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What Is Cognitive Development in Children?

by Erica Loop, studioD

Your child isn't born knowing everything that she will always need to know. As your little learner moves from infancy into toddlerhood and later into the preschool and school-age years, she is developing new -- and increasingly more sophisticated -- cognitive skills. This type of development includes how children mentally reason, problem solve, self-regulate, remember things and use their intelligence in day-to-day life.

Infant Development

During the first year of life, your child is developing basic cognitive abilities that he can build on later in life. According to the American Academy of Pediatrics' Healthy Children website, cognitive development starts immediately after birth, with your child using his senses to explore and learn about the world around him. Although early cognitive abilities may seem lacking, by 4 months your baby is developing the memory functions to take in, process and apply new information. By 7 months, most infants are beginning to understand cause and effect relationships, such as dropping a rattle will make a noise. Additionally between 7 and 12 months, infants are developing the skills to understand object permanence. This means that your baby knows that taking an object away from his sight doesn't mean that it is actually gone. As your child nears the 12-month mark, he will also develop the cognitive ability to recognize names of objects and that they have specific functions.

Toddler Development

By the toddler stage, your child is up and around, courtesy of her increased physical development, and ready to truly explore her environment. With this exploration comes a steady increase in cognitive development. The child development experts at the Healthy Children website note that 2-year-olds have the mental abilities to understand simple time concepts such as before and after, as well as the skills to recognize relationships between objects. A toddler can understand how she can sort geometric shapes such as squares and circles into groups based on similar features. While toddlers do have more sophisticated cognitive skills than infants, they still lack self-regulation abilities, have a short attention span and often confuse fantasy with reality.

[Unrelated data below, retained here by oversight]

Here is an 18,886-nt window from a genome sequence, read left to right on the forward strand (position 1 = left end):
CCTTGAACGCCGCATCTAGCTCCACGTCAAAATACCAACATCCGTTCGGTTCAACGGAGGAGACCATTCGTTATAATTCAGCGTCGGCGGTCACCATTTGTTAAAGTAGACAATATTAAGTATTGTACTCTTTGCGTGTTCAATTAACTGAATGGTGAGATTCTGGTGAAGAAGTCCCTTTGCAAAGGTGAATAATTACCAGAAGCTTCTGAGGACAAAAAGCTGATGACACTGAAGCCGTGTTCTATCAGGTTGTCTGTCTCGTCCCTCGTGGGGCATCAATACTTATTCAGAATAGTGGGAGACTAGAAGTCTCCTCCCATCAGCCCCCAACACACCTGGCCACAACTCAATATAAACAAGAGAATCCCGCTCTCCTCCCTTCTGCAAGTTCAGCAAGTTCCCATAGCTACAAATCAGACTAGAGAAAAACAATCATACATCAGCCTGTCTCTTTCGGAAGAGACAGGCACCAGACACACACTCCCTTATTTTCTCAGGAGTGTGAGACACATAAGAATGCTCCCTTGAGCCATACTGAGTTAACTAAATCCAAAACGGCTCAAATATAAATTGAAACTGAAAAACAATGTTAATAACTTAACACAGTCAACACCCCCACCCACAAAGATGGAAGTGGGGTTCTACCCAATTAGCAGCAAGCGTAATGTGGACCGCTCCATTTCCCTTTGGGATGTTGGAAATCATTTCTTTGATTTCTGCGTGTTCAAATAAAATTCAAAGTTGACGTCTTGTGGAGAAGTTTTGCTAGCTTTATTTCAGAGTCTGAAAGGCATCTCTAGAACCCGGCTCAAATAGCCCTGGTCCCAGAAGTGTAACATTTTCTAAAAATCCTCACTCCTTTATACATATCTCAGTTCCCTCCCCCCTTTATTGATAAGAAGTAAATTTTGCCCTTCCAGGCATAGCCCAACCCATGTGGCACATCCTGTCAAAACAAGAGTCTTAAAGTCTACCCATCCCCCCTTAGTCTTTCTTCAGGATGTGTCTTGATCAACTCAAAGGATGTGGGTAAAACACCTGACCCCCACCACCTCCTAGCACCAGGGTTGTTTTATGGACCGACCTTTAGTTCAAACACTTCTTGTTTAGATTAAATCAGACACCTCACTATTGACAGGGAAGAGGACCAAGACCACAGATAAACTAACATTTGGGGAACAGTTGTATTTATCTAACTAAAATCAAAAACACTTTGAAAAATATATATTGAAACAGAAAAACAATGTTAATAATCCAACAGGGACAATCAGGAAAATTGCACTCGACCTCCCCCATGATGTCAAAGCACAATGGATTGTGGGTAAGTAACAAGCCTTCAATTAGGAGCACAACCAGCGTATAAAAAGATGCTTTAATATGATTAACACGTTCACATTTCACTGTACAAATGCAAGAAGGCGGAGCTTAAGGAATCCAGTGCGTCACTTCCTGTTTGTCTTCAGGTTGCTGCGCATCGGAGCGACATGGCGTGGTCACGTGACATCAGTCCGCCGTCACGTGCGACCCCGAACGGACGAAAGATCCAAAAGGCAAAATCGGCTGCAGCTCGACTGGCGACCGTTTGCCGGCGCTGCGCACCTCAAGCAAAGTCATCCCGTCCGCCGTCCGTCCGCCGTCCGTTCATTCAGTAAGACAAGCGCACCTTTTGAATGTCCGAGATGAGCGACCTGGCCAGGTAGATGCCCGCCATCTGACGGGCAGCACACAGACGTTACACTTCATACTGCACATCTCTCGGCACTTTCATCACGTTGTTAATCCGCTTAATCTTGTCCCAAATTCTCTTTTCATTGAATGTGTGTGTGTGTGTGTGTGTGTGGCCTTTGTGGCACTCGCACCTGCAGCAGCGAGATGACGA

Preschoolers will continue to develop and refine cognitive skills at a fairly rapid pace. Unlike toddlers, preschoolers are beginning to problem solve using internal mental processes instead of simply externally manipulating objects. With the ability to imagine, or mentally represent, objects and places that aren't physically in front of them, preschool-aged kids have a greater sense of memory and recall than younger children. Other cognitive developments during the preschool period, according to the experts at PBS Parents, include expanding decision-making skills, an increase in attention span and focus, the ability to use multiple resources or sources of information when problem-solving and the ability to understand some abstract concepts.

Development During the Later Years

When your child reaches grade school age, he has the mental reasoning, problem-solving abilities and attention span to tackle more advanced academic concepts. According to Scholastic, by second grade most children are developing keen critical-thinking skills. This allows children to use multiple ways of thinking when answering questions. Additionally, by the later early childhood and middle childhood years, most kids have the ability to weigh a variety of options when making decisions, pay attention for long periods of time and come up with their own solutions to problems instead of relying on an adult's assistance. The grade schooler's advanced cognitive development will allow her to solve higher level mathematical problems, such as operations with multi-digit numbers, word problems and beginning algebraic equations.

About the Author

Based in Pittsburgh, Erica Loop has been writing education, child development and parenting articles since 2009. Her articles have appeared in "Pittsburgh Parent Magazine" and the website PBS Parents. She has a Master of Science in applied developmental psychology from the University of Pittsburgh's School of Education.

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